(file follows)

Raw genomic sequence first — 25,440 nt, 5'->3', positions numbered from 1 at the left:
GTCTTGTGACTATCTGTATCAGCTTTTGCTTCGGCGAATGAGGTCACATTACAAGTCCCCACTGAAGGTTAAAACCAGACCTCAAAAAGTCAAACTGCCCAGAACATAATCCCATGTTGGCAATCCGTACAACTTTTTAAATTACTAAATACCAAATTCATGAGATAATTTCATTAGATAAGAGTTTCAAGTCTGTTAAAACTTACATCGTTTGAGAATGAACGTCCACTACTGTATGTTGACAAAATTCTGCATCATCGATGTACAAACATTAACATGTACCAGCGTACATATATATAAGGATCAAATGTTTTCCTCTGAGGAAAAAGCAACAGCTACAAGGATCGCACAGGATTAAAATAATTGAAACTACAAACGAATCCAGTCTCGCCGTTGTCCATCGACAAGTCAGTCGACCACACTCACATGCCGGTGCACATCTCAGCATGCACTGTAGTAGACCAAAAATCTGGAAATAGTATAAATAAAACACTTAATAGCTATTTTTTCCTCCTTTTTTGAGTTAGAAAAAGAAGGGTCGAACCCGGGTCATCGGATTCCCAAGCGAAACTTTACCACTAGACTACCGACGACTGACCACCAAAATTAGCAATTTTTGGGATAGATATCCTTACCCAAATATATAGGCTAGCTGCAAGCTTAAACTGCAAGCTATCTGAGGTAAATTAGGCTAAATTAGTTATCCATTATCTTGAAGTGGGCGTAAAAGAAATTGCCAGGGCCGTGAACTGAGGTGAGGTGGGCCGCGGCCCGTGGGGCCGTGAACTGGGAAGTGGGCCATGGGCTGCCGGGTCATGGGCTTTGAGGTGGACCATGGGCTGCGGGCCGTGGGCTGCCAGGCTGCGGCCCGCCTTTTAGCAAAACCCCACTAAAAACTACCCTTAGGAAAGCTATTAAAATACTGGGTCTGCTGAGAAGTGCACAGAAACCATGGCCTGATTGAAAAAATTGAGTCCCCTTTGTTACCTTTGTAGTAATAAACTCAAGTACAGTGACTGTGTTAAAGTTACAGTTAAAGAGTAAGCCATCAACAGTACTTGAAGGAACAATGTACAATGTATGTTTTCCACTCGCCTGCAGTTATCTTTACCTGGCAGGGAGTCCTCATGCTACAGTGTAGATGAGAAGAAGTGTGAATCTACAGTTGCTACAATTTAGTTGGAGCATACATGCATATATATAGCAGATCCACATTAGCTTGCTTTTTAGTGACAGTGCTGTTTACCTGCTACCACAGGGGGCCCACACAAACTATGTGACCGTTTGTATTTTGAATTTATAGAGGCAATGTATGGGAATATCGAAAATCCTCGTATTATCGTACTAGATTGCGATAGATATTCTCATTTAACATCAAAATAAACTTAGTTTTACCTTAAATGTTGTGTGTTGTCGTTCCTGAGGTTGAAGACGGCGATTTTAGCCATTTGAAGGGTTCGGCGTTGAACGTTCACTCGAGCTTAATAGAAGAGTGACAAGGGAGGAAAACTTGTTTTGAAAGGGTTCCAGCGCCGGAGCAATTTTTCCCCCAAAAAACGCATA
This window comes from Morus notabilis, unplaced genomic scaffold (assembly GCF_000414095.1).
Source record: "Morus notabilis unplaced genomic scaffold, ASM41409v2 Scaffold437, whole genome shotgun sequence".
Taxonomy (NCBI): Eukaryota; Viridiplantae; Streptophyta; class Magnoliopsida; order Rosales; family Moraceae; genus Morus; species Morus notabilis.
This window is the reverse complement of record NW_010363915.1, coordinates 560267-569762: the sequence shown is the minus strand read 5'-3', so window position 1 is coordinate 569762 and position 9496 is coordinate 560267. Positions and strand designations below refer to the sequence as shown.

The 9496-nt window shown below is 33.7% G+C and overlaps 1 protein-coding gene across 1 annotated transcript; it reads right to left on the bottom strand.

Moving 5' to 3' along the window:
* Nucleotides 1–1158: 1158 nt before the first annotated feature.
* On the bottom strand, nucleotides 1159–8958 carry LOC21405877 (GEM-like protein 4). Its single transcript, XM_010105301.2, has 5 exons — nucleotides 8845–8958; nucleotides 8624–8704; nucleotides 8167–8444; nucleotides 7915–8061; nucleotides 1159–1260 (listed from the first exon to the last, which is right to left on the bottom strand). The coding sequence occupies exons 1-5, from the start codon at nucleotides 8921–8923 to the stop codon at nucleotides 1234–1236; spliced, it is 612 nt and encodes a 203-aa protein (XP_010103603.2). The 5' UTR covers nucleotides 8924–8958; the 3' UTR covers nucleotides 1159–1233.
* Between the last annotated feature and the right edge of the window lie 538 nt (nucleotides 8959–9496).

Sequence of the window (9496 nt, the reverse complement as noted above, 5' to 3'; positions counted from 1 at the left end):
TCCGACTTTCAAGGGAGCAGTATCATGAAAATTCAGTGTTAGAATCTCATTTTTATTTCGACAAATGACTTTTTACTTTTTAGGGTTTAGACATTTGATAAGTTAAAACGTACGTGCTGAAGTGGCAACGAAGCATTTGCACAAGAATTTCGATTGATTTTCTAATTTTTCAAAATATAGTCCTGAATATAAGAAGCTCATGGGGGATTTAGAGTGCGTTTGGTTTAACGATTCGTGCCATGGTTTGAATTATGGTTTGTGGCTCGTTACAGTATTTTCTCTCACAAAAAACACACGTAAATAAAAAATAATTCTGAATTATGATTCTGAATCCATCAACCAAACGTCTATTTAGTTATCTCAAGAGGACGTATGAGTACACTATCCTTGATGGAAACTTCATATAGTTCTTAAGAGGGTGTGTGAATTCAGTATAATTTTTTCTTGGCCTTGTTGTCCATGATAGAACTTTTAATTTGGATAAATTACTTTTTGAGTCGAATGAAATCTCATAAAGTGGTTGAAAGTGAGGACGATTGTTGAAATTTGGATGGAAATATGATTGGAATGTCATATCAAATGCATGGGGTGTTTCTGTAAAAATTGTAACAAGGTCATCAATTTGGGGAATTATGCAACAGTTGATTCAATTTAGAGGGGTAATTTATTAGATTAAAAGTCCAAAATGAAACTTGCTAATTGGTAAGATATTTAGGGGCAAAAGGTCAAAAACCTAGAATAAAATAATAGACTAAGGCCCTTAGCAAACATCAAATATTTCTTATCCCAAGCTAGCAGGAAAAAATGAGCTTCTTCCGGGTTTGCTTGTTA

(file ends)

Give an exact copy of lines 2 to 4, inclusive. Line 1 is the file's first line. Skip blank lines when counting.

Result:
GTCTTGTGACTATCTGTATCAGCTTTTGCTTCGGCGAATGAGGTCACATTACAAGTCCCCACTGAAGGTTAAAACCAGACCTCAAAAAGTCAAACTGCCCAGAACATAATCCCATGTTGGCAATCCGTACAACTTTTTAAATTACTAAATACCAAATTCATGAGATAATTTCATTAGATAAGAGTTTCAAGTCTGTTAAAACTTACATCGTTTGAGAATGAACGTCCACTACTGTATGTTGACAAAATTCTGCATCATCGATGTACAAACATTAACATGTACCAGCGTACATATATATAAGGATCAAATGTTTTCCTCTGAGGAAAAAGCAACAGCTACAAGGATCGCACAGGATTAAAATAATTGAAACTACAAACGAATCCAGTCTCGCCGTTGTCCATCGACAAGTCAGTCGACCACACTCACATGCCGGTGCACATCTCAGCATGCACTGTAGTAGACCAAAAATCTGGAAATAGTATAAATAAAACACTTAATAGCTATTTTTTCCTCCTTTTTTGAGTTAGAAAAAGAAGGGTCGAACCCGGGTCATCGGATTCCCAAGCGAAACTTTACCACTAGACTACCGACGACTGACCACCAAAATTAGCAATTTTTGGGATAGATATCCTTACCCAAATATATAGGCTAGCTGCAAGCTTAAACTGCAAGCTATCTGAGGTAAATTAGGCTAAATTAGTTATCCATTATCTTGAAGTGGGCGTAAAAGAAATTGCCAGGGCCGTGAACTGAGGTGAGGTGGGCCGCGGCCCGTGGGGCCGTGAACTGGGAAGTGGGCCATGGGCTGCCGGGTCATGGGCTTTGAGGTGGACCATGGGCTGCGGGCCGTGGGCTGCCAGGCTGCGGCCCGCCTTTTAGCAAAACCCCACTAAAAACTACCCTTAGGAAAGCTATTAAAATACTGGGTCTGCTGAGAAGTGCACAGAAACCATGGCCTGATTGAAAAAATTGAGTCCCCTTTGTTACCTTTGTAGTAATAAACTCAAGTACAGTGACTGTGTTAAAGTTACAGTTAAAGAGTAAGCCATCAACAGTACTTGAAGGAACAATGTACAATGTATGTTTTCCACTCGCCTGCAGTTATCTTTACCTGGCAGGGAGTCCTCATGCTACAGTGTAGATGAGAAGAAGTGTGAATCTACAGTTGCTACAATTTAGTTGGAGCATACATGCATATATATAGCAGATCCACATTAGCTTGCTTTTTAGTGACAGTGCTGTTTACCTGCTACCACAGGGGGCCCACACAAACTATGTGACCGTTTGTATTTTGAATTTATAGAGGCAATGTATGGGAATATCGAAAATCCTCGTATTATCGTACTAGATTGCGATAGATATTCTCATTTAACATCAAAATAAACTTAGTTTTACCTTAAATGTTGTGTGTTGTCGTTCCTGAGGTTGAAGACGGCGATTTTAGCCATTTGAAGGGTTCGGCGTTGAACGTTCACTCGAGCTTAATAGAAGAGTGACAAGGGAGGAAAACTTGTTTTGAAAGGGTTCCAGCGCCGGAGCAATTTTTCCCCCAAAAAACGCATA
This window comes from Morus notabilis, unplaced genomic scaffold (assembly GCF_000414095.1).
Source record: "Morus notabilis unplaced genomic scaffold, ASM41409v2 Scaffold437, whole genome shotgun sequence".